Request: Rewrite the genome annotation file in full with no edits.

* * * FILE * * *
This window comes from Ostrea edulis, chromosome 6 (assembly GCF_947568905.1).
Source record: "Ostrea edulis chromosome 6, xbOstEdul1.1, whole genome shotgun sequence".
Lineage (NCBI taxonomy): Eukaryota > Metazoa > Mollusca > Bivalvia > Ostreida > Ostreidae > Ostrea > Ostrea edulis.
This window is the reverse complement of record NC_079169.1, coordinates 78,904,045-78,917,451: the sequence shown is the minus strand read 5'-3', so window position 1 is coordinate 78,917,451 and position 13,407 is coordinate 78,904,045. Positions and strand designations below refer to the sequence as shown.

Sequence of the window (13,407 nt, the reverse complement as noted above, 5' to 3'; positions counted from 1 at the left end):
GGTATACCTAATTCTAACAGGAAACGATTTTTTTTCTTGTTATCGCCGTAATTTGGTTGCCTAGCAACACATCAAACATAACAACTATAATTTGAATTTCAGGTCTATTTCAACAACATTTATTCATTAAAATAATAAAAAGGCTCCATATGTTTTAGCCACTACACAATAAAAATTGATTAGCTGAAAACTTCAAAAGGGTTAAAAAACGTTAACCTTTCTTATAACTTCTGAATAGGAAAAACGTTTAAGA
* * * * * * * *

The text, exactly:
This window comes from Ostrea edulis, chromosome 6 (assembly GCF_947568905.1).
Source record: "Ostrea edulis chromosome 6, xbOstEdul1.1, whole genome shotgun sequence".
Lineage (NCBI taxonomy): Eukaryota > Metazoa > Mollusca > Bivalvia > Ostreida > Ostreidae > Ostrea > Ostrea edulis.
This window is the reverse complement of record NC_079169.1, coordinates 78,904,045-78,917,451: the sequence shown is the minus strand read 5'-3', so window position 1 is coordinate 78,917,451 and position 13,407 is coordinate 78,904,045. Positions and strand designations below refer to the sequence as shown.

Sequence of the window (13,407 nt, the reverse complement as noted above, 5' to 3'; positions counted from 1 at the left end):
GGTATACCTAATTCTAACAGGAAACGATTTTTTTTCTTGTTATCGCCGTAATTTGGTTGCCTAGCAACACATCAAACATAACAACTATAATTTGAATTTCAGGTCTATTTCAACAACATTTATTCATTAAAATAATAAAAAGGCTCCATATGTTTTAGCCACTACACAATAAAAATTGATTAGCTGAAAACTTCAAAAGGGTTAAAAAACGTTAACCTTTCTTATAACTTCTGAATAGGAAAAACGTTTAAGA